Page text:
The objective of this module is the adjustment of radar-based rainfall estimates by rain gage observations. However, this module could also be applied to adjust satellite rainfall by rain gage observations, remotely sensed soil moisture patterns by ground truthing moisture sensors, or any dense spatial point pattern which could be adjusted by sparse point measurements (ground truth).
Basically, we only need two data sources:
point observations (e.g. rain gage observations)
set of (potentially irregular) unadjusted point values (e.g. remotely sensed rainfall)
[Goudenhoofdt2009] provide an excellent overview of adjustment procedures. The general idea is that we quantify the error of the remotely sensed rainfall at the rain gage locations, assuming the rain gage observation to be accurate.
The error can be assumed to be purely additive
AdjustAdd), purely multiplicative
or a mixture of both (
If the error is assumed to be heterogeneous in space
AdjustMixed), the error at the rain gage locations is
interpolated to the radar bin locations and then used to adjust (correct)
the raw radar rainfall estimates. In case of the AdjustMFB approach, though,
the multiplicative error is assumed to be homogeneous in space.
The basic procedure consists of creating an adjustment object from the class
you want to use for adjustment. After that, you can call the object with the
actual data that is to be adjusted. The following example is using the
additive error model with default settings.
raw_coords represent arrays with coordinate pairs for the gage
observations and the radar bins, respectively.
arrays containing the actual data:
adjuster = AdjustAdd(obs_coords, raw_coords) adjusted = adjuster(obs, raw)
raw need to be flat (1-dimensional) arrays of shape (n,)
that have the same length as the the
The user can specify the approach that should be used to interpolate the error
in space, as well as the keyword arguments which control the behaviour of the
interpolation approach. For this purpose, all interpolation classes from the
wradlib.ipol module are available and can be passed by using the
ipclass argument. The default interpolation class is
Inverse Distance Weighting (
Idw). If you want to use
e.g. linear barycentric interpolation:
import wradlib.ipol as ipol adjuster = AdjustAdd(obs_coords, raw_coords, ipclass=ipol.Linear) adjusted = adjuster(obs, raw)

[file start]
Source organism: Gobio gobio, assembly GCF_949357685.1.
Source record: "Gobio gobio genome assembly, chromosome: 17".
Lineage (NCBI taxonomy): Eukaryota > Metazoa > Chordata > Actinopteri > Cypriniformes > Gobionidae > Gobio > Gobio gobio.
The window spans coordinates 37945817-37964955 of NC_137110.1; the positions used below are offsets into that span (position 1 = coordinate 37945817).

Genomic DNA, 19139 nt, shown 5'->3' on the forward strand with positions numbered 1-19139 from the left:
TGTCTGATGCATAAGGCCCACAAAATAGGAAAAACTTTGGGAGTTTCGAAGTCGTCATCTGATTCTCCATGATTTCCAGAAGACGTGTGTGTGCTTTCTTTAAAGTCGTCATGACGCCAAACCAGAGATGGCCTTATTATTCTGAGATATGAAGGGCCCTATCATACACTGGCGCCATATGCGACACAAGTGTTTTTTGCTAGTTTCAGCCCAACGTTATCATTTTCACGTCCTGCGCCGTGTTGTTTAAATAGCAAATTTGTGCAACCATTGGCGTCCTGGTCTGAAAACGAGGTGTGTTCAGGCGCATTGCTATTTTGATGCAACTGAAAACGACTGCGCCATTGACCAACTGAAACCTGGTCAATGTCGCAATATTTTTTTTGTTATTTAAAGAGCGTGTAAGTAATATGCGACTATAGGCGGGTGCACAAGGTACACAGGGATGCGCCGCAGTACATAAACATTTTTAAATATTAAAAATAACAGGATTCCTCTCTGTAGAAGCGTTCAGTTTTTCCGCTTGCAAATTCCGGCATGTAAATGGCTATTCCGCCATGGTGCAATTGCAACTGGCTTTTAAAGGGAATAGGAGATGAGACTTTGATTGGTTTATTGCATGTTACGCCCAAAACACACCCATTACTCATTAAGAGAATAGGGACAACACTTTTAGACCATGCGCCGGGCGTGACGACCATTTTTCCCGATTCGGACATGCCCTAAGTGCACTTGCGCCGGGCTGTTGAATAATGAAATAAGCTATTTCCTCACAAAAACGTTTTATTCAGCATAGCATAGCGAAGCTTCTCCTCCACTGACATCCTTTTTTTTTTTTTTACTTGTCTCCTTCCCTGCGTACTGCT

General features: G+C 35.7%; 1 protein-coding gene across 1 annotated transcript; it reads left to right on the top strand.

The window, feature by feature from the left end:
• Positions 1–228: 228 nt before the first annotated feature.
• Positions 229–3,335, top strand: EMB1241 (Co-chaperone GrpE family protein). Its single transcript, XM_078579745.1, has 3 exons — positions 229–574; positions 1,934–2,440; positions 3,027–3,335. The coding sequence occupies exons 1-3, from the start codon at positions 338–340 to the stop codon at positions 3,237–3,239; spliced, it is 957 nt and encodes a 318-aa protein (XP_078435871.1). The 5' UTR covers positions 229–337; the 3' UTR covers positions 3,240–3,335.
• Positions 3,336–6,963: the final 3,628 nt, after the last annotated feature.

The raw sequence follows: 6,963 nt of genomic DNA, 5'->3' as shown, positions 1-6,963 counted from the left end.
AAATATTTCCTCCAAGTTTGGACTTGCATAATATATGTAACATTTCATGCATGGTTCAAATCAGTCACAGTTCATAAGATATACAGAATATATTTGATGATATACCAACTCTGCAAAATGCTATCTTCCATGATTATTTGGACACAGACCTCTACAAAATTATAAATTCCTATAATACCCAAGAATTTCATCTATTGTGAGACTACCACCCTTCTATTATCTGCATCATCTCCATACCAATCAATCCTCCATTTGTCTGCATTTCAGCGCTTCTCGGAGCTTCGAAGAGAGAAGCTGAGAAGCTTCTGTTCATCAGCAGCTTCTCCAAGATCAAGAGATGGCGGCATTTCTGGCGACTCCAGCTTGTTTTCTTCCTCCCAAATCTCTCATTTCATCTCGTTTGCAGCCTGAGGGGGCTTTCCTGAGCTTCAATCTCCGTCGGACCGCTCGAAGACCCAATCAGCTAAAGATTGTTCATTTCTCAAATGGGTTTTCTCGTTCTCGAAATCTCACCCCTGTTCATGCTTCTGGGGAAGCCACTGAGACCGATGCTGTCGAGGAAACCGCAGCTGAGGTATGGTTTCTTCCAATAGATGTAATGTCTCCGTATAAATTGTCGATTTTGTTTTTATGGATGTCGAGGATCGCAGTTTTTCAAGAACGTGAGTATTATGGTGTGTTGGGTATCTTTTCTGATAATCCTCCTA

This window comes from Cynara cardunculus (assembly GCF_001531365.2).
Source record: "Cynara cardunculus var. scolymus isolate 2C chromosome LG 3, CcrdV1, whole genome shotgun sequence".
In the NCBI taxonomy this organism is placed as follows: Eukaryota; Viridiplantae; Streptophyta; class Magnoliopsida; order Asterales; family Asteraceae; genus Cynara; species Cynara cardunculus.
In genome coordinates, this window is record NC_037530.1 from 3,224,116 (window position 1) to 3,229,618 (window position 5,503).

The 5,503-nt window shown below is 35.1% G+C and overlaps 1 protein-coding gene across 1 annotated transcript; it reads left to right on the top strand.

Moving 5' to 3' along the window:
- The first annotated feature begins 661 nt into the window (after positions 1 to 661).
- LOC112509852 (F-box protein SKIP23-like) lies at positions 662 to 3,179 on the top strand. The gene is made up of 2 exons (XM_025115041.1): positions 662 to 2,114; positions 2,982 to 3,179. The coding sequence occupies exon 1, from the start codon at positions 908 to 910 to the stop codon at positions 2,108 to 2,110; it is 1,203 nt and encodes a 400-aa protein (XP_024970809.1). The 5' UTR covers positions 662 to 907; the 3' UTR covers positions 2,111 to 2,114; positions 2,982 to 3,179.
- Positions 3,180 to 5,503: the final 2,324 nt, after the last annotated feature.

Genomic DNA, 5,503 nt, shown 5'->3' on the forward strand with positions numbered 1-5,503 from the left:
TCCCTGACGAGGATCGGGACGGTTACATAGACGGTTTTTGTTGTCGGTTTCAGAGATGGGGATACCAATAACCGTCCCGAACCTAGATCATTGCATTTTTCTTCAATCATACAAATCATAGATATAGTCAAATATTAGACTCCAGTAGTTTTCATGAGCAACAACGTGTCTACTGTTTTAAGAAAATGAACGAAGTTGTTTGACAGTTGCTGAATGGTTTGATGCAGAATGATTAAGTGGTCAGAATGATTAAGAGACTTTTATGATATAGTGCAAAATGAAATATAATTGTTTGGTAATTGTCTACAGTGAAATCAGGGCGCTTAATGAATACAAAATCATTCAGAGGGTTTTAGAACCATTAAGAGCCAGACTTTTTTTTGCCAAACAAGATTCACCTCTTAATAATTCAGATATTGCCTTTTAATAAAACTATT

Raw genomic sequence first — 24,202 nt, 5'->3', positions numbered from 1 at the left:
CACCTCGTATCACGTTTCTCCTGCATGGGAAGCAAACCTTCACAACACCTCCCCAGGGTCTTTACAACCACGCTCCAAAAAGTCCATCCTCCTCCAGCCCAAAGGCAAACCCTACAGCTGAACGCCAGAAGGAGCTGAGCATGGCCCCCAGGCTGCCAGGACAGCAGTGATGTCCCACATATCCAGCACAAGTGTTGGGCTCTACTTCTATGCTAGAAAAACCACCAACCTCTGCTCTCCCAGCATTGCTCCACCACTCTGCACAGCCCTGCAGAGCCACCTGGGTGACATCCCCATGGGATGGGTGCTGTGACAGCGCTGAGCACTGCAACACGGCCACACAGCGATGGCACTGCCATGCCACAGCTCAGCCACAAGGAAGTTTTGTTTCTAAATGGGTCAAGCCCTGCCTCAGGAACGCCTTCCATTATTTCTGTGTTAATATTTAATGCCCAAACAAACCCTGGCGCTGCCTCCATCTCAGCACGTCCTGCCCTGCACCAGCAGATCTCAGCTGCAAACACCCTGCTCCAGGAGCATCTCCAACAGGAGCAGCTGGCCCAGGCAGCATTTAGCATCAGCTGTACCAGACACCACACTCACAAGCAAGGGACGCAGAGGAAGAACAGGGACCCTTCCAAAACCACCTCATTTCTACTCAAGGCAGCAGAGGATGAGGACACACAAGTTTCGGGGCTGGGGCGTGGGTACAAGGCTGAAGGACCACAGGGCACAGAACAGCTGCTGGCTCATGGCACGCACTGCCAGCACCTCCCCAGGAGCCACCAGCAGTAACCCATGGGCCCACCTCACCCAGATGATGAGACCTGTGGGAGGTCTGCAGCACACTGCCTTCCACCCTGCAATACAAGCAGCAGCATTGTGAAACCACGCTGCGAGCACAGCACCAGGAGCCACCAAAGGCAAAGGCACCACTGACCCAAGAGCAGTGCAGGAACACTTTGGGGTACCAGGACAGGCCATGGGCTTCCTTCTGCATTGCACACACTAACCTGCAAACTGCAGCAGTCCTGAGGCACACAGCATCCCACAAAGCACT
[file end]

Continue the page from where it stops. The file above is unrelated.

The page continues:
Be aware that there are a lot of control parameters that can dramatically influence the behaviour of the adjustment (which gauges are considered, how is an error interpolation carried out, …). Read the docs carefully and try to experiment with the effects of the different control parameters. There might be situations in which the algorithms decides - based on the control parameter - not to do an adjustment and just return the unadjusted values.
Another helpful feature is an easy-to-use method for leave-one-out
cross-validation [Cross-validation]. Cross validation is a standard
procedure for verifying rain gage adjustment or interpolation procedures. You
can start the cross validation in the same way as you start the actual
adjustment, however, you call the
method instead. The result of the cross validation are pairs of observation
and the corresponding adjustment result at the observation location. Using the
wradlib.verify module, you can compute error metrics for the cross
adjuster = AdjustAdd(obs_coords, raw_coords) observed, estimated = adjuster.xvalidate(obs, raw) from wradlib.verify import ErrorMetrics metrics = ErrorMetrics(observed, estimated) metrics.report()
The basic adjustment class that inherits to all other classes.
Multiplicative gage adjustment using one correction factor for the entire domain.
Gage adjustment using a multiplicative error model
Gage adjustment using an additive error model.
Gage adjustment using a mixed error model (additive and multiplicative).
Get the raw values in the neighbourhood of the observation points
Same behaviour as the other adjustment classes, but returns an interpolation of rain gage observations
Same behaviour as the other adjustment classes, but simply returns the unadjusted data.